2. Predestination. God, because of his forelove, predecided that we would believe. Yes we made a decision for Christ, but we only did so because God decided for us first. Our salvation always rests on what God has done for us and in us in accordance with God's plan, will, pleasure and purpose, and the scriptures remind us that your and my salvation is traced back before the creation of the world or before time began. Possibly predestination is one of the hardest concepts to grasp but today I'm just stating it as a fact. Perhaps we'll revisit it another time for a closer look.
3. Calling. The call of God is the historical working out of his predestination. The means of the call is the Gospel. Whenever the Gospel is preached it is "the power of God for the salvation of everyone who believes." Evangelism or the proclamation of the Gospel is the means by which God's call comes to his people and awakens their faith.
4. Justification. God's call is effective and enables those who hear it to believe and those who believe, that is respond in faith he justifies. God confers upon us a righteous state. It is more than forgiveness, acquittal or acceptance. God actually confers on us the righteousness of Christ himself.
5. Glorification. As sinners we all fall short of God's glory, but through our justification we participate in God's glory. Back in verse 17 Paul promises that if we share in Christ's suffering we also share in his glory.
In these 5 undeniable affirmations the Apostle Paul has pictured God as moving irresistibly from an eternal foreknowledge and predestination, through a historic call and justification to a final glorification of his people in a future eternity.
Paul leads us into the last 9 verses of Romans 8 with a question he has already used 3 times in Chapters 6 & 7. "What then shall we say in response to this?" In other words, to use a Rogerism, in the light of those 5 convictions and 5 affirmations what more is there to say. Paul actually answers his question by asking 5 more unanswerable question. He challenges anybody and everybody, in heaven, earth hell, to answer them, to deny the truth they contain. But there is no answer for no-one and no-thing can harm the people whom god has foreknown, predestined, called, justified and glorified.
Question 1: "If God is for us, who can be against us?" if Paul had simply asked "Who is against us?" there could have been of course a whole barrage of replies. The unbelieving, persecuting world is against us, indwelling sin is against us, death is against us, Satan and his demonic minions are against us. Haven't we, as we strive to live the Christian life, often felt that the whole of creation is against us?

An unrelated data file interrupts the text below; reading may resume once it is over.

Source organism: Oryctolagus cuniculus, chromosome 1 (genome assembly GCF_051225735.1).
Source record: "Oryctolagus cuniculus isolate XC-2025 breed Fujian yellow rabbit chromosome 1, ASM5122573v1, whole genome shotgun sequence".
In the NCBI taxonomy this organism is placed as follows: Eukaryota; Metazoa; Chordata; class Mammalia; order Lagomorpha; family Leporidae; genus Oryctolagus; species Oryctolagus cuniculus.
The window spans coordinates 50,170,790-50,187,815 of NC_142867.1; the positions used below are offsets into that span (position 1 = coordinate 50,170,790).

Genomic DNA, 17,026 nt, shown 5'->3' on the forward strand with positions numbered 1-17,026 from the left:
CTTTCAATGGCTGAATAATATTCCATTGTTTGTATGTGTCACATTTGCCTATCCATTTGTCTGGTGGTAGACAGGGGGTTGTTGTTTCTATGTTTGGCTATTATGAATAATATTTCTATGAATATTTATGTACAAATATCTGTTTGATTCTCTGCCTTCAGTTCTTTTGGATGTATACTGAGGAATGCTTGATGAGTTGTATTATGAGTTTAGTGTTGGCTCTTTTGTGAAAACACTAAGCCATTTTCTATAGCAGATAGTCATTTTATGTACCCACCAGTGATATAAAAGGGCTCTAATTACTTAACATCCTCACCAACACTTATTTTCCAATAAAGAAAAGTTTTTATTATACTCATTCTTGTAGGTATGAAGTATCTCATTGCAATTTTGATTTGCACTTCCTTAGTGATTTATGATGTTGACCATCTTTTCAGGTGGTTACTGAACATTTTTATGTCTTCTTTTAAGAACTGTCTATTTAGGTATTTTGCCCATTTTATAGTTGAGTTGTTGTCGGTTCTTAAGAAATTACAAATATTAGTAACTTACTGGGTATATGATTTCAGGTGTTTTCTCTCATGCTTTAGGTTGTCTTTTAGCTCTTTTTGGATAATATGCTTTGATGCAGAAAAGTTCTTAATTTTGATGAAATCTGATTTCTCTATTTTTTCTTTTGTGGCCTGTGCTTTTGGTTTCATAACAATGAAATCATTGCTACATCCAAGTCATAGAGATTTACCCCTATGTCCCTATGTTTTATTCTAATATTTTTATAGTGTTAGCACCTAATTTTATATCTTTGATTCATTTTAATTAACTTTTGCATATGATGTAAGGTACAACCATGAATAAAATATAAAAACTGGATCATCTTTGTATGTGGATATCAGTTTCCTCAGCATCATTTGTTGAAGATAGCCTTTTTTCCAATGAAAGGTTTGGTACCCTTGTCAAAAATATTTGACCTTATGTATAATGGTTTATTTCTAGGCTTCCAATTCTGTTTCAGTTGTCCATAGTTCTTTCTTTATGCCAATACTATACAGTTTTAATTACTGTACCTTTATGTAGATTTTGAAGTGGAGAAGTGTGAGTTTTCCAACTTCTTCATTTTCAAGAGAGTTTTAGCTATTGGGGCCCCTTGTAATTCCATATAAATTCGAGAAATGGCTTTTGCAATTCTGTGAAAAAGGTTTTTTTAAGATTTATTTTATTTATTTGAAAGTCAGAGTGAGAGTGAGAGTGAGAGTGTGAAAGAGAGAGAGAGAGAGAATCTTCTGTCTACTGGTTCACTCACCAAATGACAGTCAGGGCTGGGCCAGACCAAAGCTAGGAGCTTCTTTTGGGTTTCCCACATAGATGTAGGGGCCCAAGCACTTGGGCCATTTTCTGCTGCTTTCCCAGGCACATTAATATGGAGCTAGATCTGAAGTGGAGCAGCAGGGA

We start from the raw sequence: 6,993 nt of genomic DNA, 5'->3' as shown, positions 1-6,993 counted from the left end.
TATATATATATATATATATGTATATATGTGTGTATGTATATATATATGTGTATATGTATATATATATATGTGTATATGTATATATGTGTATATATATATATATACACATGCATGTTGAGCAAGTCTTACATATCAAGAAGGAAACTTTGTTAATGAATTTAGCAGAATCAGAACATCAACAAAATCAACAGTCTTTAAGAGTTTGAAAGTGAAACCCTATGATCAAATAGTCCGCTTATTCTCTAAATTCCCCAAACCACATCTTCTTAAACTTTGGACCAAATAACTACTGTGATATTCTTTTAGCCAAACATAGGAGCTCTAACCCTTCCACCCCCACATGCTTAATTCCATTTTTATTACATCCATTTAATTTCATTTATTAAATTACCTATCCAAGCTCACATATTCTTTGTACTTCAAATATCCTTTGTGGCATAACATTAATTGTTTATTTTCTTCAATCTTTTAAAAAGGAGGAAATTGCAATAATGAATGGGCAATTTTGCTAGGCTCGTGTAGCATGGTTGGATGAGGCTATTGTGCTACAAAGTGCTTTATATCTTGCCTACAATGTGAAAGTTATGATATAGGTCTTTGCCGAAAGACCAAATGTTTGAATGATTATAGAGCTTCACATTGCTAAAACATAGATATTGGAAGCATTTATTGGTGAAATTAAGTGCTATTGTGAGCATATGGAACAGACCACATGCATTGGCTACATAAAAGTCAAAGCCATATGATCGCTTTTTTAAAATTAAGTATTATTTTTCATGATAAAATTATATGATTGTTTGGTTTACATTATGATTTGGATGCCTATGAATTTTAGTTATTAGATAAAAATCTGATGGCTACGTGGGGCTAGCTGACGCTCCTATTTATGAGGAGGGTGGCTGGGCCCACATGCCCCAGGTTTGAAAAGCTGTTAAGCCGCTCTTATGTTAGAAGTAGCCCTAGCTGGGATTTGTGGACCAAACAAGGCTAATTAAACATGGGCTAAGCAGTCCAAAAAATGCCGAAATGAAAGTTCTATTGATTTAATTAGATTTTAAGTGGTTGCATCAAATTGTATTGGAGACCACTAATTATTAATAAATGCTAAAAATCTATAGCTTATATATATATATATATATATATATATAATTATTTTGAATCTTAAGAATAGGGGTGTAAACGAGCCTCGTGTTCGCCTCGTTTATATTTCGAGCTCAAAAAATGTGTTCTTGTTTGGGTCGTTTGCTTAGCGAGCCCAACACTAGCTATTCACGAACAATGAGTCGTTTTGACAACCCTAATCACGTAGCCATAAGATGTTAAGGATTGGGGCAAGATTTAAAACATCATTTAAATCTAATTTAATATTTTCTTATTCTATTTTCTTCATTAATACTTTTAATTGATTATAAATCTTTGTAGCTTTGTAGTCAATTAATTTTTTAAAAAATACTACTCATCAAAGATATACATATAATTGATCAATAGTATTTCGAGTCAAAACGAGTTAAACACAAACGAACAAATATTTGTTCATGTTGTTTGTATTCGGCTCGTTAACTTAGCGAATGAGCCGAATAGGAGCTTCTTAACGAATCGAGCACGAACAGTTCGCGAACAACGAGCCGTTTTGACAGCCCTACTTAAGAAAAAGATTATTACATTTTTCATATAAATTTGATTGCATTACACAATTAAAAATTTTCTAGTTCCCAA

But Paul didn't ask "Who is against us?" he asked "If God is for us, who can be against us?" The answer is of course no-one, nothing for they cannot possibly prevail. Polar Bear "Lord help me to remember that nothing is going to happen to me today that you and I together cannot handle."
Question 2: He who did not spare his own Son, but gave him up for us all—how will he not also, along with him, graciously give us all things? If Paul had simply asked "Will God give us all things?" we may well demur at the answer . Because we're not sure if we really believe that God will give us all things even though Jesus himself to taught us to pray "Give us this day our daily bread" But Paul's question reminds us that he has already given us his own Son, the supreme and costliest gift. The cross is the guarantee of God's unfailing, continuing generosity towards us.
Question 3: "Who will bring any charge against those whom God has chosen? It is God who justifies." Now again if Paul simply asked "Who will bring charges against us?" We'd be expecting a cue to form of those waiting their turn; all the people we've ever wronged, our own consciences, Satan the accuser, for that's what his name means. But none of it applies. God has declared us justified. All their accusations fall to the ground. We have no case to answer.
Question 4: "Who is he that condemns? Christ Jesus, who died—more than that, who was raised to life—is at the right hand of God and is also interceding for us." This question is similar to the last one. Just as there is no-one who can accuse us, there is also no-one who can condemn us because Jesus is there reminding God that we're on the list of those he has justified.
Question 5: The last and greatest question is, " 35Who shall separate us from the love of Christ? Shall trouble or hardship or persecution or famine or nakedness or danger or sword? 36As it is written:
“For your sake we face death all day long;
we are considered as sheep to be slaughtered.”
The answer of course is again no-one or no thing. The next bit is a few verses that we should always have ready in our minds to bring to the fore when we are beset with any sort of trouble or difficulty.
37No, in all these things we are more than conquerors through him who loved us. 38For I am convinced that neither death nor life, neither angels nor demons, neither the present nor the future, nor any powers, 39neither height nor depth, nor anything else in all creation, will be able to separate us from the love of God that is in Christ Jesus our Lord."
These five questions and the fact that each has no answer other than no-one and no-thing show us the type of God our God is.
There is absolutely nothing that can frustrate his purpose, quench his generosity, accuse or condemn us his elect or separate us from his love in Christ Jesus.
If you have committed yourself to God through faith in Christ but you find yourself wondering if it's all true, or whether God can really deliver on his promises, or whether simple faith is really all you need to go to heaven, then Paul is saying in this passage "Stop wondering! Stop worrying! It's all true, it's all sure. God has done it and nothing and nobody can stop God fulfilling his purposes and promises and you remember that his purposes and promises are for your good.
Let us pray.